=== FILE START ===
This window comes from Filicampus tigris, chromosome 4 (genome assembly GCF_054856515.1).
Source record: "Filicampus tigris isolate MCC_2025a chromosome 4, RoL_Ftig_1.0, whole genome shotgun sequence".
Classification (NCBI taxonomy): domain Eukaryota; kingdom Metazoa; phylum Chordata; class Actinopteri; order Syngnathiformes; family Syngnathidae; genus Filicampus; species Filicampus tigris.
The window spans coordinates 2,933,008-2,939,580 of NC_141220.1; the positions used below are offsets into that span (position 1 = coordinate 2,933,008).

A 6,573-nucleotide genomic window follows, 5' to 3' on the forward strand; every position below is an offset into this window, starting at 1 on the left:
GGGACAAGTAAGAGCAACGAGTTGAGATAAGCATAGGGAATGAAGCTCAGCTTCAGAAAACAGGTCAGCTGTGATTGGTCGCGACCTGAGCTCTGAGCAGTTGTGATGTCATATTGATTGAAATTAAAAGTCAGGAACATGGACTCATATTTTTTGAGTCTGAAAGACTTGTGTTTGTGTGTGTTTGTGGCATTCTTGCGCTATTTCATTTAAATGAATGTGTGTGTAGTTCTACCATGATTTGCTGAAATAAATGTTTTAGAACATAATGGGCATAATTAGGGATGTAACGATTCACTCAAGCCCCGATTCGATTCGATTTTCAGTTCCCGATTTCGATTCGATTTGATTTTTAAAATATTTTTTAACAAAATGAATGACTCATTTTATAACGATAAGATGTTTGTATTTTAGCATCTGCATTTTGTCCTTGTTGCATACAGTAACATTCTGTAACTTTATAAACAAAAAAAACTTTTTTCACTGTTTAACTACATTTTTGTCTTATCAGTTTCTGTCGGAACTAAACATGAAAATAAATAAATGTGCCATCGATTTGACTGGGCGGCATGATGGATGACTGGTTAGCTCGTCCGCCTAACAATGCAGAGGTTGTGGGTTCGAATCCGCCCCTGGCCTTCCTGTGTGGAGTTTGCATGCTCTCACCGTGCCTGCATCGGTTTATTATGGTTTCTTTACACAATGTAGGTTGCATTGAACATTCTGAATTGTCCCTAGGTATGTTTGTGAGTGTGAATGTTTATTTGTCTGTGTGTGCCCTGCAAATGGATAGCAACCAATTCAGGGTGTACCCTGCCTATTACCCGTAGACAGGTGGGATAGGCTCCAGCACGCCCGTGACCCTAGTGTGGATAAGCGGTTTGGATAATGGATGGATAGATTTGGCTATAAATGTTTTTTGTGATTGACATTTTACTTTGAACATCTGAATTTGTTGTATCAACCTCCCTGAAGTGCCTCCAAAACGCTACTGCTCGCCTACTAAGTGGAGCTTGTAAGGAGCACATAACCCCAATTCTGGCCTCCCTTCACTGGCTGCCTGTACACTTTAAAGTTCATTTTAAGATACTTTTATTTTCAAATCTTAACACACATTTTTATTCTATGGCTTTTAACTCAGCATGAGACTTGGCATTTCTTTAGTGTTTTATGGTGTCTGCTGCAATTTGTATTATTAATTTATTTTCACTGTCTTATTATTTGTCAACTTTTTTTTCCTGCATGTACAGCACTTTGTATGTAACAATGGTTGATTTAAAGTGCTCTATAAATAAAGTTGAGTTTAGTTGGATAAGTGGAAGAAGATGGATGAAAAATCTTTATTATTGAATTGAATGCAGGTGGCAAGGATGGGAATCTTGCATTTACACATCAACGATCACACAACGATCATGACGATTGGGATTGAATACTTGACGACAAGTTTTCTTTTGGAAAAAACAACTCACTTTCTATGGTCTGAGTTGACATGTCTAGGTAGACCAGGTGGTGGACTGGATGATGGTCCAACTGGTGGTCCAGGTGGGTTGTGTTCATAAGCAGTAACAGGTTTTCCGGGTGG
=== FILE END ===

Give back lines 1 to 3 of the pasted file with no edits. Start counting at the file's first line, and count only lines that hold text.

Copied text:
This window comes from Filicampus tigris, chromosome 4 (genome assembly GCF_054856515.1).
Source record: "Filicampus tigris isolate MCC_2025a chromosome 4, RoL_Ftig_1.0, whole genome shotgun sequence".
Classification (NCBI taxonomy): domain Eukaryota; kingdom Metazoa; phylum Chordata; class Actinopteri; order Syngnathiformes; family Syngnathidae; genus Filicampus; species Filicampus tigris.